Today’s youth enjoy the fruits of the hard-fought freedom that those courageous students in 1976 fought for. But nowadays many of youth in our country face other challenges, including, but not in any way limited to, unemployment and exclusion from the mainstream economy. Ironically, part of the reason is the less than optimal education system itself, which, despite gains made since 1994, has inadequately prepared youth for the realities of the 21st century economy.
Large development programmes that are heavily data-dependent pose considerable challenges, both logistical and analytical. This paper seeks to highlight the challenges associated with traditional systems (i.e. paper-based) of data collection and analysis, and demonstrates how the utilization of digitized technologies (as demonstrated in the Young Women and Girls Programme [see Keeping Girls in School]) can enhance efficiencies in logistics, analysis and overall project management.
In 2012, the United Nations General Assembly proclaimed 1 June as Global Day of Parents to honour parents across the world “for their selfless commitment to children and their lifelong sacrifice towards nurturing this relationship.”
Parents are the anchors of the family and the foundation of our communities and societies, educating and socializing children and youth, and caring for young and old.
We salute parents and caregivers—mothers, fathers, grandparents, aunts, uncles, siblings – and the role that they play in raising children: loving them, teaching them, providing for them, supporting them, nurturing them, protecting them and guiding them on their path to a happy, fulfilled and productive life as adults.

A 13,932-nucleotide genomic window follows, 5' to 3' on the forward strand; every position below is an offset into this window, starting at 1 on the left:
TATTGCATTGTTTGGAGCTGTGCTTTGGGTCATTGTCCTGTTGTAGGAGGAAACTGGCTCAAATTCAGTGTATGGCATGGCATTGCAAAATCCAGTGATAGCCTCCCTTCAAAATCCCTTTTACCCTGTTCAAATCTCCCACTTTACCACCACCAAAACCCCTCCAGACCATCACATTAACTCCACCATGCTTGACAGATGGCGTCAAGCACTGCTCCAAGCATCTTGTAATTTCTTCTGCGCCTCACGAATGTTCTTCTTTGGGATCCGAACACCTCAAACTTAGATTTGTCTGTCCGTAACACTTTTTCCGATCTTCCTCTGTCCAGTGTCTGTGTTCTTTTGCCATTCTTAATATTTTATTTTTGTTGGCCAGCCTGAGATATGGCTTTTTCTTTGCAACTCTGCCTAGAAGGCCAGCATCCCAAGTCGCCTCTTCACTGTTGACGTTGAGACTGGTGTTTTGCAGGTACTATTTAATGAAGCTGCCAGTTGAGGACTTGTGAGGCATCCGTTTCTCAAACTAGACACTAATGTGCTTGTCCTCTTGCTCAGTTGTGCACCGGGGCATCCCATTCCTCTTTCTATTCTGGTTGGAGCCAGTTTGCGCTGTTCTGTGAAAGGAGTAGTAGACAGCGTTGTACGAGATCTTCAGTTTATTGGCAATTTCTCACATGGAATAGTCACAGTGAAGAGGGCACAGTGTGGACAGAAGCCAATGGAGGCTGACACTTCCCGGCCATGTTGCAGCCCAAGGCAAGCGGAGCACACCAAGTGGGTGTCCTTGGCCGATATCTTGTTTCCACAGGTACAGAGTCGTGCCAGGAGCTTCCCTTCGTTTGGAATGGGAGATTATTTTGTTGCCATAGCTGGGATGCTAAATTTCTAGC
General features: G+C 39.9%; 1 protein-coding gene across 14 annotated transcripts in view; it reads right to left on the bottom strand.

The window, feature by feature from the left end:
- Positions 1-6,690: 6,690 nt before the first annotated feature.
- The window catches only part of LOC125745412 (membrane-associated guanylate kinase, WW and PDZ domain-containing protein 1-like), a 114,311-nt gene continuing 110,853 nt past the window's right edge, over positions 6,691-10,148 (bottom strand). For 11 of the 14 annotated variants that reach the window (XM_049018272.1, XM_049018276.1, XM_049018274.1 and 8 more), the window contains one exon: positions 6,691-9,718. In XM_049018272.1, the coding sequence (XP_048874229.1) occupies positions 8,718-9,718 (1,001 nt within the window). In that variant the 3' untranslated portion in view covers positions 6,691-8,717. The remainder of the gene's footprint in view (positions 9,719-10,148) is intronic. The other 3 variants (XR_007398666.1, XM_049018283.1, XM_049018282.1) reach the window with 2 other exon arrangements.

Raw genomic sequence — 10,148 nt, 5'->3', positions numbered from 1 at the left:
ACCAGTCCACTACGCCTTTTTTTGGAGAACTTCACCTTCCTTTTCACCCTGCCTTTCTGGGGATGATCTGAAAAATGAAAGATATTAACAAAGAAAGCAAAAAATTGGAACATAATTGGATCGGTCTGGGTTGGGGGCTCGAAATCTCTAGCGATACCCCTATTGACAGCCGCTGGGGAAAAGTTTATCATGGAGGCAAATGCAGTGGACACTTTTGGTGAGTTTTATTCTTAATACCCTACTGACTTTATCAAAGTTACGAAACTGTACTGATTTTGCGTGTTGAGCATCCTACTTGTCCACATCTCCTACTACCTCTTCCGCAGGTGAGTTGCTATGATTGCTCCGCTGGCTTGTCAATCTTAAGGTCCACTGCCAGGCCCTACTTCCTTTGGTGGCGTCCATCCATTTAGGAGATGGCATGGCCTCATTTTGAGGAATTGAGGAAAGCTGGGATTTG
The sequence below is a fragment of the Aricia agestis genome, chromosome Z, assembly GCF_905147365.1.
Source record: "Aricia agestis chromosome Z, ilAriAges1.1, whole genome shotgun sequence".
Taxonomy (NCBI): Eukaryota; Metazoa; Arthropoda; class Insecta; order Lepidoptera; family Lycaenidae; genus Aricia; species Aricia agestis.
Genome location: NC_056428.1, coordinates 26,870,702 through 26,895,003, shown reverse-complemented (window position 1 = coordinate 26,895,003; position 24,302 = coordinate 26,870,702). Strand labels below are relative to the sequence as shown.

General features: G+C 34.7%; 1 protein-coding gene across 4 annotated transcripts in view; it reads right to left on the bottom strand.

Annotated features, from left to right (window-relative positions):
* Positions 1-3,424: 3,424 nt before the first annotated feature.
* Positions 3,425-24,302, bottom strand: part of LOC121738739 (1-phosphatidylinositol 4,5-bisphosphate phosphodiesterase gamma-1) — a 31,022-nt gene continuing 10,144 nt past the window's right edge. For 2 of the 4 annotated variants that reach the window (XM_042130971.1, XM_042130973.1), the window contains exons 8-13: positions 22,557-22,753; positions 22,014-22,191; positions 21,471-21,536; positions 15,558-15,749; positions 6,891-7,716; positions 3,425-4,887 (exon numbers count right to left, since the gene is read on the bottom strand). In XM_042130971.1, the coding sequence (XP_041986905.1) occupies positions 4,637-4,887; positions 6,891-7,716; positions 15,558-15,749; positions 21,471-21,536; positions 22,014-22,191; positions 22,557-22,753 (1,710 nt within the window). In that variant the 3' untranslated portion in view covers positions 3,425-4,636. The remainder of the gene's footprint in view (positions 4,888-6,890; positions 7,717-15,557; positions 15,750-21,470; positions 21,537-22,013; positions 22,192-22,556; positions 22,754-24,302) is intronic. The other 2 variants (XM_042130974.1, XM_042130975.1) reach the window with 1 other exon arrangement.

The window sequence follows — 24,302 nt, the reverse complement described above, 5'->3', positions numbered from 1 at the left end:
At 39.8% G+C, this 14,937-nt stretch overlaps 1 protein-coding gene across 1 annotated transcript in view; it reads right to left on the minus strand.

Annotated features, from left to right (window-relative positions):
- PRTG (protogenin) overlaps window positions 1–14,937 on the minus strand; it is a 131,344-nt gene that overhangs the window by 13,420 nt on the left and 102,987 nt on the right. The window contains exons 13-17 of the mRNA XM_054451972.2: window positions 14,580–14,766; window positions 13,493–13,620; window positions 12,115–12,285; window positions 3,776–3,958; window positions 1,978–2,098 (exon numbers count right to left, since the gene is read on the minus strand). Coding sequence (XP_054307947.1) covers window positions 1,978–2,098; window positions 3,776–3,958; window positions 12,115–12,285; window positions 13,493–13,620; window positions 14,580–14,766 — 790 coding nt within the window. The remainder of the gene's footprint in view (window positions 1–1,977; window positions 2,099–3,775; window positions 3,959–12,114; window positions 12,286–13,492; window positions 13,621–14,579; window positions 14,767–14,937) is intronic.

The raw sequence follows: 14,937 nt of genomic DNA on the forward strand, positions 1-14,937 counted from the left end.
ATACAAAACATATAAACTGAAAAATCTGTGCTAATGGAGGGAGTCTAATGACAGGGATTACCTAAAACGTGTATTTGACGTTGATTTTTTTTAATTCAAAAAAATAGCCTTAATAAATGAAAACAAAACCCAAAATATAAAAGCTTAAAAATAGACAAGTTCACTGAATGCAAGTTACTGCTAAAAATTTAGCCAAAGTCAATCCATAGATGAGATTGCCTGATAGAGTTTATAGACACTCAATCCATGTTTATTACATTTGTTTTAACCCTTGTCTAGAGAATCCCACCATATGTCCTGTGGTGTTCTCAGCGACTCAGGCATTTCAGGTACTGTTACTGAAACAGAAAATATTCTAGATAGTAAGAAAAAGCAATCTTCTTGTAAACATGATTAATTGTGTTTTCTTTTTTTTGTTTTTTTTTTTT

On 9 May, the Malawian Ministry of Education, Science and Technology hosted a visit by SDC and MIET AFRICA (CSTL’s funding and implementing partners, respectively) to two CSTL laboratory schools.
This report by our CEO, Lynn van der Elst
Chingoli is a large primary school (Grades 1–8), with an enrolment of over 2000 learners, who are drawn from a severely impoverished area outside Blantyre. The school was physically destroyed by the floods in 2015, and since then has been operating out of a church hall and tents provided by UNICEF, while it awaits the building of new premises.
During the visit, the principal, teachers, parents and learners all testified about the transformation the school experienced regarding how learners are treated since the introduction of CSTL. Furthermore, we saw the value that CSTL capacity-building has had for the teachers and learners:
Teachers shared with us how they have integrated care and support into the Life Skills curriculum,
This paper, by Prof John Volmink and Lynn van der Elst, examines the developmental role the education NGO sector can play in advancing the goals of the National Development Plan, and the risks and challenges that inhibit it.
B-BBEE for Education NGOs: Regional Workshops to be held in Gauteng, Western Cape and KwaZulu-Natal
Following on from the Education NGO Leadership Summit, that was hosted by National Education Collaboration Trust (NECT) in March 2016, a call for nominations was made for people to serve on an interim Education NGO Steering Committee. The Steering Committee met in December 2016 and has identified B-BBEE as a priority area for Education NGOs. Research has been commissioned, with support from the NECT, and three regional workshops are planned for March 2017: